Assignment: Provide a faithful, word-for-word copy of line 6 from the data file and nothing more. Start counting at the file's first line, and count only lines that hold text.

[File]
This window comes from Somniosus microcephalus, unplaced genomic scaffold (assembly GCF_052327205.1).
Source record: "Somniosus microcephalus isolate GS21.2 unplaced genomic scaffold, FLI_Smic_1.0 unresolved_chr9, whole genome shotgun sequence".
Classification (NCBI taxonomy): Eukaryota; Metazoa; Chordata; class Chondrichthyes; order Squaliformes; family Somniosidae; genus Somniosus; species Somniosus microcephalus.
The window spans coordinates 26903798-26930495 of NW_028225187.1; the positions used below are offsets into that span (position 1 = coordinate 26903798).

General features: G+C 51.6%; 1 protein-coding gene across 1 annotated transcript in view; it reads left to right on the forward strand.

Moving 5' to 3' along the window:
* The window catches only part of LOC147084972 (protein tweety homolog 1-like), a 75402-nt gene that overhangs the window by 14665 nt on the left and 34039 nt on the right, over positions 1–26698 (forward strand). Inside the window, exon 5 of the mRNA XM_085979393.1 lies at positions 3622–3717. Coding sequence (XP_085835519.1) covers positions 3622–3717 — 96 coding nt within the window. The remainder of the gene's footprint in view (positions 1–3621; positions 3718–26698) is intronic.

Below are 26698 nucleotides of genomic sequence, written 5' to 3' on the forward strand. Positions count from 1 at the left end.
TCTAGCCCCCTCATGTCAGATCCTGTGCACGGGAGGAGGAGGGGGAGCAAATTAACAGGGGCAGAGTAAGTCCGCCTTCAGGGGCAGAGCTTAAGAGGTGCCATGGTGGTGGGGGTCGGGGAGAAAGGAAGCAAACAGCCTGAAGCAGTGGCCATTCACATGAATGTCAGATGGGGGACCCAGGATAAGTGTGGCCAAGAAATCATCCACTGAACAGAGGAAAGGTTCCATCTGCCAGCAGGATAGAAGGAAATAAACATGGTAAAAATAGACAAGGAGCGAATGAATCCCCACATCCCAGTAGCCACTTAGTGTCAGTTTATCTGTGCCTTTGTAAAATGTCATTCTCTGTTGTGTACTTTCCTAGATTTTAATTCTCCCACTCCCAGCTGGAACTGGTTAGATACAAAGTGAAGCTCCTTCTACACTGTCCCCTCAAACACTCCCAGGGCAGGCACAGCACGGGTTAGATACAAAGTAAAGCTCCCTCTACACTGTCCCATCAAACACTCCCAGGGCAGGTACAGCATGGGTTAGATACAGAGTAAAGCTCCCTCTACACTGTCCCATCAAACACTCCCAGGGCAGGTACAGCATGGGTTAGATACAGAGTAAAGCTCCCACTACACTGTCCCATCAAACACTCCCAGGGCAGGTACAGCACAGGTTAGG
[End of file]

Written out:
Moving 5' to 3' along the window: